And now, here I am, almost 2 full months into my new job at Cristo Rey Jesuit, moved into a house with good friends Nick and Rick, and making a life in the great city of Baltimore. Way back in August of 2009, I wrote of starting JVC, “It’s scary, nerve-wracking, a little bit sad and a little bit happy, but mostly it’s a truly exciting time.” I feel a lot of those same things now. But really, it’s different, and I can’t really explain the feeling, but I know I’m exactly where I’m supposed to be. And that’s a great thing.

So, I guess this is the end of TheVolunteacher. I really enjoyed writing in this space. It was a way for me to fully flesh out and reflect on what I experienced. Thank you to everyone who took the time to read it. Your support means so much.

Keep spreading the good word, remember that life is good, and stay well.

Peace,

Tom


The Homestretch

July 6, 2010

As of today, I have just one month left of JVC…

Wait, let me say that again because I’m not sure I quite believe it.

As of today, I have just one month left of JVC.

No way! That’s crazy-talk. How is that possible?

Image via tpower1978

Oh, but it’s true. This year has absolutely flown by. Like wicked fast. And now, today, summer school starts and I start my new job, splitting half-time with my JV duties as a summer school theology independent study supervisor for July (I’ll start the new job full-time after Dis-Orientation at the beginning of August).

Since the school year ended on June 16, I’ve been helping to prepare for the summer programs at school, visited New York City (where I subsequently spent my entire stipend), went home to Massachusetts (where I was subsequently doted upon- “Hey, Tommy, would you like another post-golf Sam Summer? Or would you rather a Blue Moon before we sit down for the steak dinner you picked out?”), and celebrated America’s birthday with a big group of JV’s in Washington D.C.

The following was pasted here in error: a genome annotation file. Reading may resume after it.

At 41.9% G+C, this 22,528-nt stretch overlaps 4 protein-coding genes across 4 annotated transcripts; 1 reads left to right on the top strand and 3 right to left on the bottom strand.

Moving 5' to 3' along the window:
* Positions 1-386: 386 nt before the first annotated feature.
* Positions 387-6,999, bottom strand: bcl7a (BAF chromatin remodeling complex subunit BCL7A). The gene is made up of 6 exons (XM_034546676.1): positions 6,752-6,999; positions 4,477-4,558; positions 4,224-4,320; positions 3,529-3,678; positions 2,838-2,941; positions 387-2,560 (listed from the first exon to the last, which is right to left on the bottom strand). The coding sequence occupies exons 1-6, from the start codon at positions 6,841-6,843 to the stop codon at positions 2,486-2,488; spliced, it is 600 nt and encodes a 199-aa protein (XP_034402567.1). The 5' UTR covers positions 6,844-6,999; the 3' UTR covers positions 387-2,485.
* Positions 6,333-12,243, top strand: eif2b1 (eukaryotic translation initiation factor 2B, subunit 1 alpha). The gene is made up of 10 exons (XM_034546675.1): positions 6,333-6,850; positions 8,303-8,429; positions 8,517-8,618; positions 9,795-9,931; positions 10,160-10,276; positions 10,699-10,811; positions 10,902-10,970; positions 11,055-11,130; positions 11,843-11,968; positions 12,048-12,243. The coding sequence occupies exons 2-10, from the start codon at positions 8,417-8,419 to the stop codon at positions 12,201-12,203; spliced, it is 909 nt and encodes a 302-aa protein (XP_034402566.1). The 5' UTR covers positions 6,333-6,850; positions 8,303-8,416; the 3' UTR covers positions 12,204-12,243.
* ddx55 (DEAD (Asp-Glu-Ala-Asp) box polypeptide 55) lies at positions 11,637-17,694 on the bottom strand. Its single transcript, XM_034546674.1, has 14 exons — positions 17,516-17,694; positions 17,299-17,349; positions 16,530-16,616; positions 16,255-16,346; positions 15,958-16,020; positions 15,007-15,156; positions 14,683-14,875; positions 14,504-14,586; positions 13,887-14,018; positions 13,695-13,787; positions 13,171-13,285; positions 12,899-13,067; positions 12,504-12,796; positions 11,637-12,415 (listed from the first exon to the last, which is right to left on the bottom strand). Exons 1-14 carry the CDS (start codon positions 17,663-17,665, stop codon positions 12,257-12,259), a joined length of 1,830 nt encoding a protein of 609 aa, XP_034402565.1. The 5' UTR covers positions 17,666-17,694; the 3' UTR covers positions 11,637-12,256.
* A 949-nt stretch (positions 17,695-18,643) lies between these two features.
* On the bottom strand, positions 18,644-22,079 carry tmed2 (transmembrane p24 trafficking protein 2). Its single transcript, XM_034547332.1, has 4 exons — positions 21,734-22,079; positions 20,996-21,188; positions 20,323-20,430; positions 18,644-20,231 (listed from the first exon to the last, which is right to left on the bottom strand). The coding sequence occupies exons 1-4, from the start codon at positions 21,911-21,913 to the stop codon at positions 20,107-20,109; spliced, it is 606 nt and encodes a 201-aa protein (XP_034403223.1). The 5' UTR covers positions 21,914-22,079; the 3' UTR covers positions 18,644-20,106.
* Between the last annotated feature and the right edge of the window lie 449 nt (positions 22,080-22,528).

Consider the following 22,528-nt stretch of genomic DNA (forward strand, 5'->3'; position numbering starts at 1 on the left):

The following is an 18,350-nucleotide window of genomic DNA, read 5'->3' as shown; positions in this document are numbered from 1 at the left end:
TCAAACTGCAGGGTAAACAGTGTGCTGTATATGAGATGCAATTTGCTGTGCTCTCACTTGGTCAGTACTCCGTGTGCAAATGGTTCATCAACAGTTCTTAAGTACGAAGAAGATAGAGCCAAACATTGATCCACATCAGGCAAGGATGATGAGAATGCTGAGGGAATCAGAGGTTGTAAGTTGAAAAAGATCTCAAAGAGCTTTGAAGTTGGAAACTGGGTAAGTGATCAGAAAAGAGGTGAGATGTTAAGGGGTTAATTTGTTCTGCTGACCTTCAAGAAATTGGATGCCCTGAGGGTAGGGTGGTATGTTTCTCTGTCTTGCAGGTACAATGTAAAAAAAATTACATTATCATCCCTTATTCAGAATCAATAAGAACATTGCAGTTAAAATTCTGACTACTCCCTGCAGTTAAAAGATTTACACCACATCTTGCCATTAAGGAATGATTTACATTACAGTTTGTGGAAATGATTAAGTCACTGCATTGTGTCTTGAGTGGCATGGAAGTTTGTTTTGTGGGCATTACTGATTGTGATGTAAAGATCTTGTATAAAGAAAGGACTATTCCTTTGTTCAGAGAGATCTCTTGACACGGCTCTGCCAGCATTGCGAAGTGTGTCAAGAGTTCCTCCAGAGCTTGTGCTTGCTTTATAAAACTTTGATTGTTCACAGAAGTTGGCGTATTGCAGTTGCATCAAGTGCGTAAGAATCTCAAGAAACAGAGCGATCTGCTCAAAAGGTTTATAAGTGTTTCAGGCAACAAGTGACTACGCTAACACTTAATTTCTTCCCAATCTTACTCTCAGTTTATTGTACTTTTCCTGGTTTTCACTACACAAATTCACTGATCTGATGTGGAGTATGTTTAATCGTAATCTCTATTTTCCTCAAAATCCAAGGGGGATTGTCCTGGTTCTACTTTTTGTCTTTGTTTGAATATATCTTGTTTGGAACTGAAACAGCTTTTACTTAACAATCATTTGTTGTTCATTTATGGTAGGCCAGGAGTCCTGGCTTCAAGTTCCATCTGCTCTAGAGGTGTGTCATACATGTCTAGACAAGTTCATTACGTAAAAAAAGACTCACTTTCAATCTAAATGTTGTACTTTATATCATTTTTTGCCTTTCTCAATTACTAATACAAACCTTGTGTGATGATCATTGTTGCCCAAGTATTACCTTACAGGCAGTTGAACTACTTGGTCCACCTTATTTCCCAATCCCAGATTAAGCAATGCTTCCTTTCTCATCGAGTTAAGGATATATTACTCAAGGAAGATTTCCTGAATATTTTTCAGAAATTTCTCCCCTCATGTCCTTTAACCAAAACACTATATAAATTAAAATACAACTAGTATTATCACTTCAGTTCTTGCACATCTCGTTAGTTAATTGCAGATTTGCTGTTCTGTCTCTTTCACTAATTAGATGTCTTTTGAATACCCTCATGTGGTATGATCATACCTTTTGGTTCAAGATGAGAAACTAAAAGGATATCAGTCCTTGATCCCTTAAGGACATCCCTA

So, it’s been a relaxingly exciting few weeks for Mr. O’Keefe.

Now, we’re nearing the end, the singing lady is clearing her throat in anticipation, and we’re about to tee off on the 18th for the 4th quarter of the 3rd period.

In one month’s time, I will be a genuine, card-carrying adult person complete with a (paid) job I care about, a commute, taxes and insurance (FEEL THE EXCITEMENT!), an income (wait, was that covered when I mentioned the job is paid?), my own place (well, shared with roommates), and the ability to do my own grocery shopping (actually, I’m really excited about that part for some reason).

I know I have a bit of a history of describing things as both “scary and exciting,” but I think this situation calls for it… again. The JVC chapter is ending, which is a bit sad, but I really can’t wait to start the next chapter. Hey, Life, bring it on!